Just in case you were wondering how she developed her sound, you’ll be interested to know that she had no training. When I brought it up, she laughed saying “I have a Professional Bathroom Singing Degree in music.” With all the strides Adomaa has been making, it’s clear she hasn’t regretted her choice to follow the musical path. She however, opened up about how the music calling has come with its ups and downs just like any career option and how the fans and her passion are the muses behind her growth. Ultimately, she’s found solace in doing what she loves and does best. She transparently admitted that she still needed practice and does have plans of taking courses in vocal training and development but for now, will rely on her Professional Bathroom Singing Degree.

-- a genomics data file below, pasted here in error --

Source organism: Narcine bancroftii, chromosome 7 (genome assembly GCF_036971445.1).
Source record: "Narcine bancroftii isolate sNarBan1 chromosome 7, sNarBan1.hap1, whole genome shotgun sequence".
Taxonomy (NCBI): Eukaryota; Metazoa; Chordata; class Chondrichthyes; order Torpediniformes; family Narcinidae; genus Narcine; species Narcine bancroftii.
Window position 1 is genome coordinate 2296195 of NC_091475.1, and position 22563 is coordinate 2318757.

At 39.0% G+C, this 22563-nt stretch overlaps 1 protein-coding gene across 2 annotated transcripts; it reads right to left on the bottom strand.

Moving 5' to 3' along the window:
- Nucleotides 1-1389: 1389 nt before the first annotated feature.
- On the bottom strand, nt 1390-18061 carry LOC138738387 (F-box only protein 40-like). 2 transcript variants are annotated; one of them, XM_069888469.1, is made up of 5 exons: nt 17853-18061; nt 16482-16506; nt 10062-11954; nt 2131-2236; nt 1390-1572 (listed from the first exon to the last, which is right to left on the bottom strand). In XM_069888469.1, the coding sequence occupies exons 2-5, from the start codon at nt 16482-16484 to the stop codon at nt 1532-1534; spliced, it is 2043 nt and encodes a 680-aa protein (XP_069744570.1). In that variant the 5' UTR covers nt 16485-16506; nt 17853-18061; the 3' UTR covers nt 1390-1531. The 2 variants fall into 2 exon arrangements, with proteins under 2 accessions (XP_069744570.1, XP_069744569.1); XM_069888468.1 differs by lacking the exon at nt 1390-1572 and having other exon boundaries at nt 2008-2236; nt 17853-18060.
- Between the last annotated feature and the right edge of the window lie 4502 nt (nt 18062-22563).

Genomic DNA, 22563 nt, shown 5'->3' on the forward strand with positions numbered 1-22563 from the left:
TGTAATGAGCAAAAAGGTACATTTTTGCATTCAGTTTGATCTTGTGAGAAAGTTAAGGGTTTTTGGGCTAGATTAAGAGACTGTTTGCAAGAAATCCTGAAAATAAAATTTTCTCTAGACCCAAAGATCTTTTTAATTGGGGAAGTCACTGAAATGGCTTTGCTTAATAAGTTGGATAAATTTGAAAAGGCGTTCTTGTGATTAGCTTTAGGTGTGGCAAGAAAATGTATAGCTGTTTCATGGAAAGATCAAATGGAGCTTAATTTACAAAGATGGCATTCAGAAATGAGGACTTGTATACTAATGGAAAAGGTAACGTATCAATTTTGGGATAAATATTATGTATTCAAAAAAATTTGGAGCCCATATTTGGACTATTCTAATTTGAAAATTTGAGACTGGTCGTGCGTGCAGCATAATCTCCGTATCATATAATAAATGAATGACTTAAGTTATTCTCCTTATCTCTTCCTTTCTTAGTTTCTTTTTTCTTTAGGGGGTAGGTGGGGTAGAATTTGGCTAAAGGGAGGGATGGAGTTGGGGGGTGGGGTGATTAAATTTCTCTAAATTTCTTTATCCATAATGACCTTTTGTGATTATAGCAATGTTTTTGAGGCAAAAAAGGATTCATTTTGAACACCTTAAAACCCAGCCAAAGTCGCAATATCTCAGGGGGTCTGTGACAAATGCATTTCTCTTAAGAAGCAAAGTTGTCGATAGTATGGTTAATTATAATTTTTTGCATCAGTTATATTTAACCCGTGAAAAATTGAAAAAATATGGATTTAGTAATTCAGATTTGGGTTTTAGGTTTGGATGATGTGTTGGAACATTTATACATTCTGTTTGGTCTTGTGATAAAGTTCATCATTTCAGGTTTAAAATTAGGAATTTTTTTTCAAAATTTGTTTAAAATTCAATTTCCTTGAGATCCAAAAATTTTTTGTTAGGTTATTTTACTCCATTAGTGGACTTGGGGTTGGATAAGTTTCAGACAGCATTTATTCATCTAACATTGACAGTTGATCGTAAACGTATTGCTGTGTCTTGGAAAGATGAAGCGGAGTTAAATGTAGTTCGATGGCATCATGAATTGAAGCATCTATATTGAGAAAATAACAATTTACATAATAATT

Denoting something from the past of high quality, especially something representing the best of its kind.
Judged over a period of time to be of the highest quality and outstanding of its kind.
Consider these two words. Take them, mix them with a touch of youthful exuberance and bottle them up in the body of a 20-something, 5’7” Ghanaian-Nigerian woman. You’ll be sure to come across Joy Onyinyechukwu Adomaa Serwaa Adjeman in your findings. It’s unconventional to stumble upon a youth from this era with the heart and soul of Adomaa. She’s an afro-jazz musician in Ghana, and the first of her kind. A definite pioneer in that regard. It’s incredible the progress she’s made and how far she has come for someone who started out just a year ago.